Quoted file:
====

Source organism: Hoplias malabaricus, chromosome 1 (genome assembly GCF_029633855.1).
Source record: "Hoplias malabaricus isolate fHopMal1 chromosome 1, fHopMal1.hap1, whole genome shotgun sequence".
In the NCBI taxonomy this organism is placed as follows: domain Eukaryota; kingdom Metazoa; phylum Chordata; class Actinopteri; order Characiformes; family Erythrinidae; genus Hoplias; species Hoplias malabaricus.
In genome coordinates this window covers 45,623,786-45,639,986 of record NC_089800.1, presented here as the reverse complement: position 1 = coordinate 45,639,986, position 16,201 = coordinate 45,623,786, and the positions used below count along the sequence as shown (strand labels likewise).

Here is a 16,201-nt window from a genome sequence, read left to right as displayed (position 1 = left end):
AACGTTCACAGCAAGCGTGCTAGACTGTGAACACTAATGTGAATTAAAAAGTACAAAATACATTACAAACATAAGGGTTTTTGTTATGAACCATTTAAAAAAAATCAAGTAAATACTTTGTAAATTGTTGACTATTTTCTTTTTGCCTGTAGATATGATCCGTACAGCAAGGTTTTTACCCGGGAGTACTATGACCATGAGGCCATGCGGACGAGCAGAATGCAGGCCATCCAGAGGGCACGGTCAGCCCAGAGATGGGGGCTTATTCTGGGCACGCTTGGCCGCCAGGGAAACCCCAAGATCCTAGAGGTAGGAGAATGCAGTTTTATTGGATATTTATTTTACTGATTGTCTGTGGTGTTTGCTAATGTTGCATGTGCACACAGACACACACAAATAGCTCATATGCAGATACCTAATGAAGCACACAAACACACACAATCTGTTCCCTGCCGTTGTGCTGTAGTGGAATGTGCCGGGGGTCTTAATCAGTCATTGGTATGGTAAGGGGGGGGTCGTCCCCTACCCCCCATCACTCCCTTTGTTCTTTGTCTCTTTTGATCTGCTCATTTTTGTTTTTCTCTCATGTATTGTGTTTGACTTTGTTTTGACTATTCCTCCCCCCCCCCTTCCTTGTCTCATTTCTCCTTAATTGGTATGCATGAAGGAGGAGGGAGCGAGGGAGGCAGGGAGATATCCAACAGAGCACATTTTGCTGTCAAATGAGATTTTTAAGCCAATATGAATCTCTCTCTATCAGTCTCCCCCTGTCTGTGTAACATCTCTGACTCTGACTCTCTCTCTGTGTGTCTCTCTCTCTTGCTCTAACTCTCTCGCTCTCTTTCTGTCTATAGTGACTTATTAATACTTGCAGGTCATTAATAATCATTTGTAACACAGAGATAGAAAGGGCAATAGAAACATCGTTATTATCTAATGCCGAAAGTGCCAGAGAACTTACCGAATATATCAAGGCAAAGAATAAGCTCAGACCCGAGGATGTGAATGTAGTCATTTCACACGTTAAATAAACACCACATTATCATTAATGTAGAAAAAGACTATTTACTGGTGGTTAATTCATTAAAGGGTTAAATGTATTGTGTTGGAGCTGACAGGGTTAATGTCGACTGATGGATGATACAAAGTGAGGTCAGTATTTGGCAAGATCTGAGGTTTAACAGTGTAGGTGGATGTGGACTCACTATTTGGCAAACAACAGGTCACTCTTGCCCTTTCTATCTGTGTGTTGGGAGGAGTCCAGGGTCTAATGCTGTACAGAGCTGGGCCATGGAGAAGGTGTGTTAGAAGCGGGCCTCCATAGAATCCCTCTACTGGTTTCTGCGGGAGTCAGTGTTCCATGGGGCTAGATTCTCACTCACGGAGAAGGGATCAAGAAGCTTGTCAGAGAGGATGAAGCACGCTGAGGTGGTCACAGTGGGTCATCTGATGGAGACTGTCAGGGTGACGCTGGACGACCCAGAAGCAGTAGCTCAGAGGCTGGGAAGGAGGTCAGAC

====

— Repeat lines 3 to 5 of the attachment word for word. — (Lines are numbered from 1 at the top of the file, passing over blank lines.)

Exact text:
In the NCBI taxonomy this organism is placed as follows: domain Eukaryota; kingdom Metazoa; phylum Chordata; class Actinopteri; order Characiformes; family Erythrinidae; genus Hoplias; species Hoplias malabaricus.
In genome coordinates this window covers 45,623,786-45,639,986 of record NC_089800.1, presented here as the reverse complement: position 1 = coordinate 45,639,986, position 16,201 = coordinate 45,623,786, and the positions used below count along the sequence as shown (strand labels likewise).

Here is a 16,201-nt window from a genome sequence, read left to right as displayed (position 1 = left end):